Case Study - Woman in a Male Dominated Profession - "Melissa"
We were fortunate enough one day to receive a call from “Melissa”. Melissa was a firefighter for a large New York city. She had recently gone out on a medical leave after a series of events that would be difficult to believe if you didn't know better.
Melissa – who had been a firefighter for approximately 15 years – was (per the publicly filed documents in the case) subjected to a course of sex discrimination over many years. She claimed that she was passed over for promotion in favor of less qualified males, that she was harassed following a medical leave although males in the same position were not, was subjected to verbal sexual harassment so severe that it caused her to seek medical attention (including extremely disgusting statements by her male colleagues relating to, among other things, masturbation). She had also, per the public documents, received not one but two notes in her locker depicting a head with a bullet going through. Following the second threatening note she was placed on leave by the Fire Chief. She was not permitted to return to work, and ultimately separated from the position.
Melissa had worked her entire adult life to become a firefighter. She had attended the difficult New York State Fire Academy, and had completed the entire program based upon the same standards as her male counterparts – she did not get a “break” because she was a woman. She had dealt with comments from the beginning of the academy, when it became immediately clear to her that some of the men did not want women in their ranks. She fought through it all, kept her head high, and earned a reputation as a good and reliable firefighter. When was put out on leave it devastated her.
We saw Melissa's case and immediately decided to get involved. This was a classic (although more vulgar than most) situation of sex discrimination in a historically “male dominated” field. We have seen this conduct many times, including in fire, police, assembly line, highway, corrections and other fields.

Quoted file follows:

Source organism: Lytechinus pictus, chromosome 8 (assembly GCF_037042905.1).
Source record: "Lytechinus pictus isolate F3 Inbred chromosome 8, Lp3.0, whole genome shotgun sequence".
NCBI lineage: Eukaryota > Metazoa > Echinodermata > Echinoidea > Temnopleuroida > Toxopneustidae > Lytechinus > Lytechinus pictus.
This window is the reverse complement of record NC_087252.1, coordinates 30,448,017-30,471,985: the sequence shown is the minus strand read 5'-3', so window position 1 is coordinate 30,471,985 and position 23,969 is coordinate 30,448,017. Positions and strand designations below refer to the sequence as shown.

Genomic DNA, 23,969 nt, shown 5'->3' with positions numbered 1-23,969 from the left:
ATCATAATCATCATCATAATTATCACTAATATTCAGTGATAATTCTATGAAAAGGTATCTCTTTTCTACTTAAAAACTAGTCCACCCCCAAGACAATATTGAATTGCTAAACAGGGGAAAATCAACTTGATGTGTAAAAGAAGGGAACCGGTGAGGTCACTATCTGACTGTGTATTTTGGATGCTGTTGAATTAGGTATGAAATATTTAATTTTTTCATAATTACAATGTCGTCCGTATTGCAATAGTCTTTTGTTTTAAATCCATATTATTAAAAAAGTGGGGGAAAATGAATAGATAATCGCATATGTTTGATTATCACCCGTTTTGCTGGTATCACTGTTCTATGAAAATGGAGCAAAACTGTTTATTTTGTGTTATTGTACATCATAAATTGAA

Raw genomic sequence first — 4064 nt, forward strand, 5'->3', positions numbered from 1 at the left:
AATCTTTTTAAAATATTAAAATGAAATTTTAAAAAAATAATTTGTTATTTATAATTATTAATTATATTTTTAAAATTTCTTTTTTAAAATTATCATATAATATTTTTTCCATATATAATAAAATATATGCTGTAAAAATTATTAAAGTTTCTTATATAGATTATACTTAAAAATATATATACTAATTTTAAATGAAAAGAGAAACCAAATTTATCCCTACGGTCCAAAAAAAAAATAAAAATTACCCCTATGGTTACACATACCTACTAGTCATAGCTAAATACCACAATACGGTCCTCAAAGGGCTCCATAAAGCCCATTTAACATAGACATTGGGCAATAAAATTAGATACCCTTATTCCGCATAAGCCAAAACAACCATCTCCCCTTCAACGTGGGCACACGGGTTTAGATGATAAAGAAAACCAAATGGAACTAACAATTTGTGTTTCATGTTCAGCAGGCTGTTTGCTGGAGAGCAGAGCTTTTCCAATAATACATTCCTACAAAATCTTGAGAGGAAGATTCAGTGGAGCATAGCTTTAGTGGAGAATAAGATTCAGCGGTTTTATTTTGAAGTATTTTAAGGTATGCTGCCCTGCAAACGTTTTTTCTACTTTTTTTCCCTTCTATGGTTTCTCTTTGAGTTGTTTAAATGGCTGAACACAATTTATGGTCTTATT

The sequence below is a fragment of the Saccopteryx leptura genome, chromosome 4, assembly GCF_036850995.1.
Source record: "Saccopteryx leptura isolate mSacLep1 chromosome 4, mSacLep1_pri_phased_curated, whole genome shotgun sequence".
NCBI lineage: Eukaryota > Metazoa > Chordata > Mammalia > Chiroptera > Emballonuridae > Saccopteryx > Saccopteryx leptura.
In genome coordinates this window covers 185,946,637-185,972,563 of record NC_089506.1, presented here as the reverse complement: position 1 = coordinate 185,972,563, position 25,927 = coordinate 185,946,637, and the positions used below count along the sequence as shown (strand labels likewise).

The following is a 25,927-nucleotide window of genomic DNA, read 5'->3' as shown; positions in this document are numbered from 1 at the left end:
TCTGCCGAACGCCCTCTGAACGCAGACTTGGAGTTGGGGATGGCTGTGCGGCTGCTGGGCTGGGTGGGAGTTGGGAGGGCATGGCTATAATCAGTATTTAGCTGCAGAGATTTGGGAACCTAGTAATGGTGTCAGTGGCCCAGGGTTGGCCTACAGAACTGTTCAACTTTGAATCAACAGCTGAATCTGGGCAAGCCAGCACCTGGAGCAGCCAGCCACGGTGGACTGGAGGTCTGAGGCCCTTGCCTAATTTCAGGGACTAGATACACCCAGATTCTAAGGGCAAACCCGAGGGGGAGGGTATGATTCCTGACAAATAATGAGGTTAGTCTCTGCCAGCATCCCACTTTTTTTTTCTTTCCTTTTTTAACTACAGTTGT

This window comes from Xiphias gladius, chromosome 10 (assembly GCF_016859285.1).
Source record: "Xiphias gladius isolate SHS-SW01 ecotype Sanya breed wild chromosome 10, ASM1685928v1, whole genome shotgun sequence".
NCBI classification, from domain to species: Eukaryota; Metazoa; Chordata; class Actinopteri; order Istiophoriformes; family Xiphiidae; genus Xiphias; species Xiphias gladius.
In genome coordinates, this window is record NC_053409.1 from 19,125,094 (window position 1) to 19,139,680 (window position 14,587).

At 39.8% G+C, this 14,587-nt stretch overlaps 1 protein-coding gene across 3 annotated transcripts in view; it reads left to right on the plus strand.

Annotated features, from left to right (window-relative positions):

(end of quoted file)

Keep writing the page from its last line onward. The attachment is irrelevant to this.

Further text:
In Melissa's case, not only was she hurt, but she was angry – understandably so. Not only had she lost a good income and retirement benefits (link), but she had worked hard, and was determined to improve the environment both at her former firehouse as well as others across the country. She was willing to face public scrutiny, if need be, to get her story out.
We knew that we needed to aggressively pursue the case, so we immediately filed a Notice of Claim (link) with the city, notifying them that we intended to move forward with a lawsuit as soon as we were able. We also at the same time filed a complaint with the EEOC (link), alleging that Melissa was the victim of sex discrimination, sexual harassment and discrimination based upon a disability (when she was disciplined after taking a medical leave). We later added a claim to the lawsuit alleging that the city also violated the FMLA (link) when it took her protected leave into consideration in refusing to promote her.
When the time came, we filed a Federal Lawsuit on Melissa's behalf, which was picked up by several papers and brought the matter to the public's attention. This type of exposure probably did more to help foster change than anything else.
After filing the lawsuit, we aggressively pursued obtaining documents from the city relating to discipline of other (male) firefighters, complaints, and performance records. They often fought tooth and nail, but we fought too.
In the end the city elected to settle the case, according to the local papers for more than $500,000.
This was not a case about money. This was a case about helping one person right a wrong and helping to foster change in an environment where change had not happened for a long, long time.
Sex discrimination and sexual harassment in male dominated professions occurs much more than many people think, and in our experience the best (and often only) way to fight it and to change the culture is by exposing it for the world to see.
After the case was over Melissa was able to move on with her life, and is doing well. We hope that by taking the action we did we've made it easier for a future women firefighter, whether her or somewhere else.
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Practice area(s): Employment / Labor